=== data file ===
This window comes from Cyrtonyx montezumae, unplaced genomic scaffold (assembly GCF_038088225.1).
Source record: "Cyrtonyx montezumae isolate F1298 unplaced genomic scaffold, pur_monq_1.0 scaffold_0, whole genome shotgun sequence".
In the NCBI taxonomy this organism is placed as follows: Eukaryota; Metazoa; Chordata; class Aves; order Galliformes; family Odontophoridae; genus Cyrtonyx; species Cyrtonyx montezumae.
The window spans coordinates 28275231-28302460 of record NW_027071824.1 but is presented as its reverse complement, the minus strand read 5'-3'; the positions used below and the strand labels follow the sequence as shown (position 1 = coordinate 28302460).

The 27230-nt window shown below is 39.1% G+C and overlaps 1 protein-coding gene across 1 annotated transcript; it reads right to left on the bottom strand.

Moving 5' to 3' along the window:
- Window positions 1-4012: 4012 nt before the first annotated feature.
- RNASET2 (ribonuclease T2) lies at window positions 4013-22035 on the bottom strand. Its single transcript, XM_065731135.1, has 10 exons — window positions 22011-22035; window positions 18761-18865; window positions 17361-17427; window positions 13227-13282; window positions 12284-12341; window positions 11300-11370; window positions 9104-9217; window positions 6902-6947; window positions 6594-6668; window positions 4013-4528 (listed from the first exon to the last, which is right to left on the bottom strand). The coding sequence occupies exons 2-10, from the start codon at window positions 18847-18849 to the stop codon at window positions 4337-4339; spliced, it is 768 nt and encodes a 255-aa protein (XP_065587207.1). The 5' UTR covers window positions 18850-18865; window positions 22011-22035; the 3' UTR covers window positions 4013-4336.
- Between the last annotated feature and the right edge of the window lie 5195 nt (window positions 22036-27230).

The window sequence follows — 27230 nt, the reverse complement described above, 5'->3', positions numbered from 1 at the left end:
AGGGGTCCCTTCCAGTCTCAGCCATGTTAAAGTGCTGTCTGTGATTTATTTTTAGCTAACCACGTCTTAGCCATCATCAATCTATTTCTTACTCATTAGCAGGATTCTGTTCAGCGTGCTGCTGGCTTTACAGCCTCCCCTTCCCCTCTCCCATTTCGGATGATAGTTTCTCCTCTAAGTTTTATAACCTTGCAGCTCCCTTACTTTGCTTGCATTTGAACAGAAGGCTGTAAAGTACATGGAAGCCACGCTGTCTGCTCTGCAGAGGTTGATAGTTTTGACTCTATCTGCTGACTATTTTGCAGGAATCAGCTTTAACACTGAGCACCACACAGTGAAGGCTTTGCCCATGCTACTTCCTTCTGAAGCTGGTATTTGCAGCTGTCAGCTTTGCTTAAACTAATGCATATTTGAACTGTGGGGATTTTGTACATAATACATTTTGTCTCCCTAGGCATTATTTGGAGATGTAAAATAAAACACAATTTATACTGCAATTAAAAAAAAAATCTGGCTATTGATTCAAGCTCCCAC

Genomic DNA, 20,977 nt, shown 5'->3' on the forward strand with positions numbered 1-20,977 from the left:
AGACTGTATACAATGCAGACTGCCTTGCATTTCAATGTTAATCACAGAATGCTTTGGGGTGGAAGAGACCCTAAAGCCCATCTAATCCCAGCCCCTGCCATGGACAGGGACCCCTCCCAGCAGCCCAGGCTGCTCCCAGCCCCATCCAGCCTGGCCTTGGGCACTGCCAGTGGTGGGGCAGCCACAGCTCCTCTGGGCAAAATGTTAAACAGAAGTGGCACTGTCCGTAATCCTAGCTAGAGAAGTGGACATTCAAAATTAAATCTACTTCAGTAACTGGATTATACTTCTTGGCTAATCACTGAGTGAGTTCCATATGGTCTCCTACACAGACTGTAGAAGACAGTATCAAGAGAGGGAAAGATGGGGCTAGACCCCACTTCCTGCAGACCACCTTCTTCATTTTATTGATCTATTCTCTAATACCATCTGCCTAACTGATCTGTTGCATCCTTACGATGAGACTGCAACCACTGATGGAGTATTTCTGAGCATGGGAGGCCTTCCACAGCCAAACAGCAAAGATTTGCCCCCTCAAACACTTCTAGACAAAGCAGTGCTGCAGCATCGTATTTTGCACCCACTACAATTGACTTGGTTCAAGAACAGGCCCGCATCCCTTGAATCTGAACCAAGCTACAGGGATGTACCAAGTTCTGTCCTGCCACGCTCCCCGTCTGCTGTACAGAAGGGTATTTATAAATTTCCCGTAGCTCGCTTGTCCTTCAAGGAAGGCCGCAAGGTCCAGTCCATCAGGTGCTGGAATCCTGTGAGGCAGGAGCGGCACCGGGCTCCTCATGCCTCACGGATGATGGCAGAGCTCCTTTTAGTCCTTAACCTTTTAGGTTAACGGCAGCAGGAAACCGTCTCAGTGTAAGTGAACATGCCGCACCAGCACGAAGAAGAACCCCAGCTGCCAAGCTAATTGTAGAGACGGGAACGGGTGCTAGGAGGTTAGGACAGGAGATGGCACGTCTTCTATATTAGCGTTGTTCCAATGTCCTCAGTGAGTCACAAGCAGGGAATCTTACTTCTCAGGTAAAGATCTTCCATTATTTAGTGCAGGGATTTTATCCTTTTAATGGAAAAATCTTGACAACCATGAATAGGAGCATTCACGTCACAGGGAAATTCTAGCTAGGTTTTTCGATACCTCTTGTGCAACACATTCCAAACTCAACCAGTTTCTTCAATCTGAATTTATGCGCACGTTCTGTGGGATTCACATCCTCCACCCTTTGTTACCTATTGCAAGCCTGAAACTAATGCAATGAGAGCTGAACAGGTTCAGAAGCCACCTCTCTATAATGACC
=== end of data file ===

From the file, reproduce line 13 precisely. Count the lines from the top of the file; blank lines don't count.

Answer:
AGACTGTATACAATGCAGACTGCCTTGCATTTCAATGTTAATCACAGAATGCTTTGGGGTGGAAGAGACCCTAAAGCCCATCTAATCCCAGCCCCTGCCATGGACAGGGACCCCTCCCAGCAGCCCAGGCTGCTCCCAGCCCCATCCAGCCTGGCCTTGGGCACTGCCAGTGGTGGGGCAGCCACAGCTCCTCTGGGCAAAATGTTAAACAGAAGTGGCACTGTCCGTAATCCTAGCTAGAGAAGTGGACATTCAAAATTAAATCTACTTCAGTAACTGGATTATACTTCTTGGCTAATCACTGAGTGAGTTCCATATGGTCTCCTACACAGACTGTAGAAGACAGTATCAAGAGAGGGAAAGATGGGGCTAGACCCCACTTCCTGCAGACCACCTTCTTCATTTTATTGATCTATTCTCTAATACCATCTGCCTAACTGATCTGTTGCATCCTTACGATGAGACTGCAACCACTGATGGAGTATTTCTGAGCATGGGAGGCCTTCCACAGCCAAACAGCAAAGATTTGCCCCCTCAAACACTTCTAGACAAAGCAGTGCTGCAGCATCGTATTTTGCACCCACTACAATTGACTTGGTTCAAGAACAGGCCCGCATCCCTTGAATCTGAACCAAGCTACAGGGATGTACCAAGTTCTGTCCTGCCACGCTCCCCGTCTGCTGTACAGAAGGGTATTTATAAATTTCCCGTAGCTCGCTTGTCCTTCAAGGAAGGCCGCAAGGTCCAGTCCATCAGGTGCTGGAATCCTGTGAGGCAGGAGCGGCACCGGGCTCCTCATGCCTCACGGATGATGGCAGAGCTCCTTTTAGTCCTTAACCTTTTAGGTTAACGGCAGCAGGAAACCGTCTCAGTGTAAGTGAACATGCCGCACCAGCACGAAGAAGAACCCCAGCTGCCAAGCTAATTGTAGAGACGGGAACGGGTGCTAGGAGGTTAGGACAGGAGATGGCACGTCTTCTATATTAGCGTTGTTCCAATGTCCTCAGTGAGTCACAAGCAGGGAATCTTACTTCTCAGGTAAAGATCTTCCATTATTTAGTGCAGGGATTTTATCCTTTTAATGGAAAAATCTTGACAACCATGAATAGGAGCATTCACGTCACAGGGAAATTCTAGCTAGGTTTTTCGATACCTCTTGTGCAACACATTCCAAACTCAACCAGTTTCTTCAATCTGAATTTATGCGCACGTTCTGTGGGATTCACATCCTCCACCCTTTGTTACCTATTGCAAGCCTGAAACTAATGCAATGAGAGCTGAACAGGTTCAGAAGCCACCTCTCTATAATGACC